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GETPGRP(2)                  BSD System Calls Manual                 GETPGRP(2)

NAME
     getpgrp -- get process group

LIBRARY
     Standard C Library (libc, -lc)

SYNOPSIS
     #include <&lt;unistd.h>&gt;

     pid_t
     getpgrp(void);

     pid_t
     getpgid(pid_t pid);

DESCRIPTION
     The process group of the current process is returned by getpgrp().  The
     process group of the process identified by pid is returned by getpgid().
     If pid is zero, getpgid() returns the process group of the current
     process.

     Process groups are used for distribution of signals, and by terminals to
     arbitrate requests for their input: processes that have the same process
     group as the terminal are foreground and may read, while others will
     block with a signal if they attempt to read.

     This call is thus used by programs such as csh(1) to create process
     groups in implementing job control.  The tcgetpgrp() and tcsetpgrp()
     calls are used to get/set the process group of the control terminal.

RETURN VALUES
     The getpgrp() call always succeeds.  Upon successful completion, the
     getpgid() call returns the process group of the specified process; other-
     wise, it returns a value of -1 and sets errno to indicate the error.

ERRORS
     getpgid() will succeed unless:

     [ESRCH]            there is no process whose process ID equals pid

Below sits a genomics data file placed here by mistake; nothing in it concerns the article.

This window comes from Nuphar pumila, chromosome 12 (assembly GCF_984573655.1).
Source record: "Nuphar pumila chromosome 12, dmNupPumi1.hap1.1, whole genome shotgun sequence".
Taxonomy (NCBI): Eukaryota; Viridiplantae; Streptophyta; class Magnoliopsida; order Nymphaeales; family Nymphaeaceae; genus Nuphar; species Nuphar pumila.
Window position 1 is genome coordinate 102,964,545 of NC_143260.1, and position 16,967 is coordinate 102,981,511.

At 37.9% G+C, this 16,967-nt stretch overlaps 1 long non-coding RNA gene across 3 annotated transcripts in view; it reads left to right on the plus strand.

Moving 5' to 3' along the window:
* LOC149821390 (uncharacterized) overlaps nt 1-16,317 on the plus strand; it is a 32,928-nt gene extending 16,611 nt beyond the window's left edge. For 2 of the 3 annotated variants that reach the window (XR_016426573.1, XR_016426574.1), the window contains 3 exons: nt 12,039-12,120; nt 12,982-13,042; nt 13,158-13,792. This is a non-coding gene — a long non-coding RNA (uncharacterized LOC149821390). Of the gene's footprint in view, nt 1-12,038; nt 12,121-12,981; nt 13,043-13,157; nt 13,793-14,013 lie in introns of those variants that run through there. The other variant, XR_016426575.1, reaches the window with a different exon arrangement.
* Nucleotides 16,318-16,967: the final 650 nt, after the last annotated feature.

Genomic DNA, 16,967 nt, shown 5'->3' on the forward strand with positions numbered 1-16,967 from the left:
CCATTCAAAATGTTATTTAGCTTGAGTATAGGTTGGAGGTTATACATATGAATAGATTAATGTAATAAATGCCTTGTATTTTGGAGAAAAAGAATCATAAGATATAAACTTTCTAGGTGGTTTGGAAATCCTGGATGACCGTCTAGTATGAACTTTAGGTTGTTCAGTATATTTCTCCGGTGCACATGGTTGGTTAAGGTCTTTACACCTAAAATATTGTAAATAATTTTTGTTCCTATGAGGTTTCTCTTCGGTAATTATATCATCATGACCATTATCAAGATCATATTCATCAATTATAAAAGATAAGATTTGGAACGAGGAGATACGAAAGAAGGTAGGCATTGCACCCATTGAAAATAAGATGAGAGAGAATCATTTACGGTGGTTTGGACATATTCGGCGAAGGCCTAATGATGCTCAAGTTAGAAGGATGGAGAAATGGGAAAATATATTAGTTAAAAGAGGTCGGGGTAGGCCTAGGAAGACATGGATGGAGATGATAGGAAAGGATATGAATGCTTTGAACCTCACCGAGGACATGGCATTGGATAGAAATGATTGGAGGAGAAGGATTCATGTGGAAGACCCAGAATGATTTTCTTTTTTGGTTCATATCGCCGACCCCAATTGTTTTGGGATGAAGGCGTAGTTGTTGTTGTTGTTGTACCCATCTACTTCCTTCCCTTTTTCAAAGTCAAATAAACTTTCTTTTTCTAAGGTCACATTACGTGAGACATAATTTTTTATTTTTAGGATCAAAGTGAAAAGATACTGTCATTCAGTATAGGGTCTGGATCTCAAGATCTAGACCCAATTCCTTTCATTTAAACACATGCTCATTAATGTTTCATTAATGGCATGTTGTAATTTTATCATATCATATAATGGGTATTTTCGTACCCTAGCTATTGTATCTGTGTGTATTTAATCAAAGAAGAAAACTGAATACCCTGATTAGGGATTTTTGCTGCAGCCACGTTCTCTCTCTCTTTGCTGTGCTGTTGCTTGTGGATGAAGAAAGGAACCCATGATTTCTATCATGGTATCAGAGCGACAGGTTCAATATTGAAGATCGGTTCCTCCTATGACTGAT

SEE ALSO
     getsid(2), setpgid(2), termios(4)

HISTORY
     The getpgrp() function call appeared in 4.0BSD.  The getpgid() function
     call is derived from its usage in System V Release 4.

STANDARDS
     The getpgrp() function call is expected to conform to ISO/IEC 9945-1:1990
     (``POSIX.1'').

COMPATIBILITY
     This version of getpgrp() differs from past Berkeley versions by not tak-
     ing a pid_t pid argument.  This incompatibility is required by ISO/IEC
     9945-1:1990 (``POSIX.1'').

     From the ISO/IEC 9945-1:1990 (``POSIX.1'') Rationale:

     4.3BSD provides a getpgrp() function that returns the process group ID
     for a specified process.  Although this function is used to support job
     control, all known job-control shells always specify the calling process
     with this function.  Thus, the simpler AT&T System V UNIX getpgrp() suf-
     fices, and the added complexity of the 4.3BSD getpgrp() has been omitted
     from POSIX.1.  The old functionality is available from the getpgid()
     function.

BSD                              June 4, 1993                              BSD